Sunday, February 23, 2014

Is Data Visualization ‘Big’ or ‘Small’

 Big Data visualization can be big enough to show executives big picture but needs to be nimble enough to stay focus.

Data Visualization will change how you think about the world. Right now there is a significant knowledge gap between having the data, interpreting it, and finally being about to visualize it. It demands multiple skill sets which are rarely present in most of the analytics team. So what is the focal point for data visualization, and how to make it effective?

Visualization is the best way to really understand Big Data. It was hard enough with smaller data sets to get a real grasp on the meaning of data without visualization. You have to be able to interpret and draw a conclusion based on what you are seeing and that often comes down to being taught how to interpret what you are seeing. You can only combine these two things if you know what you are looking for. Visualization data is the best way to present information because it is in people nature to receive visual information. It is very perspective to develop visualization methods which can leverage multi-factors in discovering 'big signals.'

The ability to combine art and science is like finding a world-class champ, the general principle in understanding anything is to perceive with as many senses as possible. Being able to hear it and seeing it would give a much deeper understanding and data visualization goes a long way in improving human understanding of big data. While data visualization is important for understanding, it’s governed by personnel needs, likes, and interpretation. For example, some people are able to interpret the data well when it’s a bar chart, some will like to have a line chart. The intelligence of the system to highlight deviations and create meaning for the forecast is the need what all business is looking at.

'Lightweight’ Visualization to draw meaningful Insight out of it. Although visualization might not be a new term and for years businesses have been building a presentation layer of dashboards, widgets, etc... the focus is now on building analytics and platforms that allow users to discover value in some piece of information that's available in its raw form and be able to draw meaningful insight out of it, rather than a design/schema heavy approach where one had to ask a question first to look at how the information can be visualized. One of the great challenges of broader acceptance of richer data visualization experiences will be robust filtering or distilling of irrelevant data or content. In a lot of cases, many data visualization tools immediately lose the audience because they are trying to over process and visualize "big data" repositories. It's the old problem of "fire hosing" a customer with too much information. Visualization can make this worst. Some of the best uses of visualization have been simple, small and targeted visualizations of customer problems.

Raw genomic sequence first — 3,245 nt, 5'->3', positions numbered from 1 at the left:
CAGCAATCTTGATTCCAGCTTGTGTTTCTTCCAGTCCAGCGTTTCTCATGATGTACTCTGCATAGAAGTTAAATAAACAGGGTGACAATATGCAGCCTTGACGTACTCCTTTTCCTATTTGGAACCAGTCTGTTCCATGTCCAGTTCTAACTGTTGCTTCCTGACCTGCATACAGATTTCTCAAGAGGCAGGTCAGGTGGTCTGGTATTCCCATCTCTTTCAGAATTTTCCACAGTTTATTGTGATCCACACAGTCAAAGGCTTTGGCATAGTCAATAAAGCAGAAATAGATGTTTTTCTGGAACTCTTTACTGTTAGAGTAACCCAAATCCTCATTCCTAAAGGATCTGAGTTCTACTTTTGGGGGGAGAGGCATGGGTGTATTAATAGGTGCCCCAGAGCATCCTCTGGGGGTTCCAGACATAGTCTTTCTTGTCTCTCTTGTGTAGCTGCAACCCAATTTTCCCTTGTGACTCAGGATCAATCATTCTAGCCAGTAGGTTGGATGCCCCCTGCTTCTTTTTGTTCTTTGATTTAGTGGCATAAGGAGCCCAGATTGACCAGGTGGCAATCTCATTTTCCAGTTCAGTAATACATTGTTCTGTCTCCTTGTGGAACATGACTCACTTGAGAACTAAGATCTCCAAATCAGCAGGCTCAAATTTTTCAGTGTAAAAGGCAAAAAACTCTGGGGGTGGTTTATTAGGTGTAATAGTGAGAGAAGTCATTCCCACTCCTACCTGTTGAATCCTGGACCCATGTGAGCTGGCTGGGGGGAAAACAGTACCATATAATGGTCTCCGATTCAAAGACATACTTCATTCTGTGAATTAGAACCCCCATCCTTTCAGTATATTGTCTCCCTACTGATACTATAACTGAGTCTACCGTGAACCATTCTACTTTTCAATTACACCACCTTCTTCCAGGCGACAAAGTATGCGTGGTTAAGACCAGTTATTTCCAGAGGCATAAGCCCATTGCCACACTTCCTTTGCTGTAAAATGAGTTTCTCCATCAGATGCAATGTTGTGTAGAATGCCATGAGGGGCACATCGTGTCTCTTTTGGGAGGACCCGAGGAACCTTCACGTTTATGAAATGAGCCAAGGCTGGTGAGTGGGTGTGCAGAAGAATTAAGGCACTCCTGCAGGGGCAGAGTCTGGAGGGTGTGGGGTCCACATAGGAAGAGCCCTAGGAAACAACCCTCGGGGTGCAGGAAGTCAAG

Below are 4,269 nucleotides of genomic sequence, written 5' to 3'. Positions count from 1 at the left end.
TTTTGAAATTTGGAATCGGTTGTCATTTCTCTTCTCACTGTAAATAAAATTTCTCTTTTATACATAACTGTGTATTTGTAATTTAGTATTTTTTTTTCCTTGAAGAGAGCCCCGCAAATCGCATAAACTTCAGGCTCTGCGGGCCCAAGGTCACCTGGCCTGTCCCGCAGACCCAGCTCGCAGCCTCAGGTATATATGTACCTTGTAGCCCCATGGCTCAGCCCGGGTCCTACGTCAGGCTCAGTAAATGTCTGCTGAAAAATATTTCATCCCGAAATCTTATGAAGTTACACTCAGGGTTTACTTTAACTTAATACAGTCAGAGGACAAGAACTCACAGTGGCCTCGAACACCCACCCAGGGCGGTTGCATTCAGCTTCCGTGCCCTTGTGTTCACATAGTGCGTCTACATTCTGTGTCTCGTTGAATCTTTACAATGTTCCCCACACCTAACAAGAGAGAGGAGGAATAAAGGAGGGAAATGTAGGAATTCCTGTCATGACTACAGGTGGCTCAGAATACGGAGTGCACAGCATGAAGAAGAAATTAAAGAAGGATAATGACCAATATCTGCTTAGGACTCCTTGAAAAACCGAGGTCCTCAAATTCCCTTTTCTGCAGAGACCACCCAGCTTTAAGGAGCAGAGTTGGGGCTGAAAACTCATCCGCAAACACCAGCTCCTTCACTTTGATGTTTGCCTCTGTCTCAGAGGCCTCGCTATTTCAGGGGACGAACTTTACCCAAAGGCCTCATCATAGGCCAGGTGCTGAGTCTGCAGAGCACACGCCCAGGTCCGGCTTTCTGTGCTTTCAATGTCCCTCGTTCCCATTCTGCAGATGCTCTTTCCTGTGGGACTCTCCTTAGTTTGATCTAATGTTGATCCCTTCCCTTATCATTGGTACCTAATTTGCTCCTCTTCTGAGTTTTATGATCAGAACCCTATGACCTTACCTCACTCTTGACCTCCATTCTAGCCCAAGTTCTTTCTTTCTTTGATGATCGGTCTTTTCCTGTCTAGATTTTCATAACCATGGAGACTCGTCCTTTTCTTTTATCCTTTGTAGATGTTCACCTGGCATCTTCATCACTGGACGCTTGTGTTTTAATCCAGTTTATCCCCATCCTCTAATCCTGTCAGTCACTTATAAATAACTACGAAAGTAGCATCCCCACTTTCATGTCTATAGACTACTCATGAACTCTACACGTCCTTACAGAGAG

There is definitely a balance (of complex data and simple solution) that needs to be found--it has to be understandable given the complexity of most multi-dimensional information, yet simple enough that people will actually find meaning from it--and maybe even more importantly, find the tool usable! IT may talk a lot about on-time and under-budget, but that becomes meaningless if no one uses the tool--usability has to be a factor that is considered. The key is that a visualization is an important approach to communicating insight. But it has always been thus, visualization is not a new tool in businesses or life. Data visualization has changed how we think about the world; it's been doing so for longer than software vendors have existed. Even industry leaders with their legacy Bread & Butter products find visualization area enticing. Looking forward to the smooth and seamless integration of these data visualization products to the mainstream products and also solve the new buzzing Big Data puzzle

Visualization is often one of the best ways to convey big and small data, contextually. The ideal visualization is one that enables decision-makers to see a high-level view of the data and then be able to drill down to different sublevels. Visualization is often one of the best ways to convey big and small data, contextually, that helps to explain and portray one or more outcomes. It's not the only way to present Big Data, it's not about a list of products either (although they do help). It's a function of good design and analysis. Visualization software needs to be able to throw up data often with the ability to go down to the last minute detail. A number on a graph often needs to explode right down into the details of every record. That's what Big Data is asking of Visualization software now.

Visualization is important, but visualization is just the start of exploring Big Data. Companies need to move beyond visualization to Visual Analytics to truly gain insights into their Big Data. Big Data visualization can be big enough to show executives big picture but needs to be nimble enough to stay focus. Visualization is no doubt the best way to get the understanding of the data, but it should be used in coordination with effective Analytics to present the contextual picture of the data.


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While it may seem likeBig Data Serviceis still a new concept, the reality is that it’s been around for decades. If you look back to the early days of modern computing, Big Data has always been there. But it wasn’t until recently that Big Data has been harnessed for a variety of purposes, most prominently by companies and organizations in the business world.

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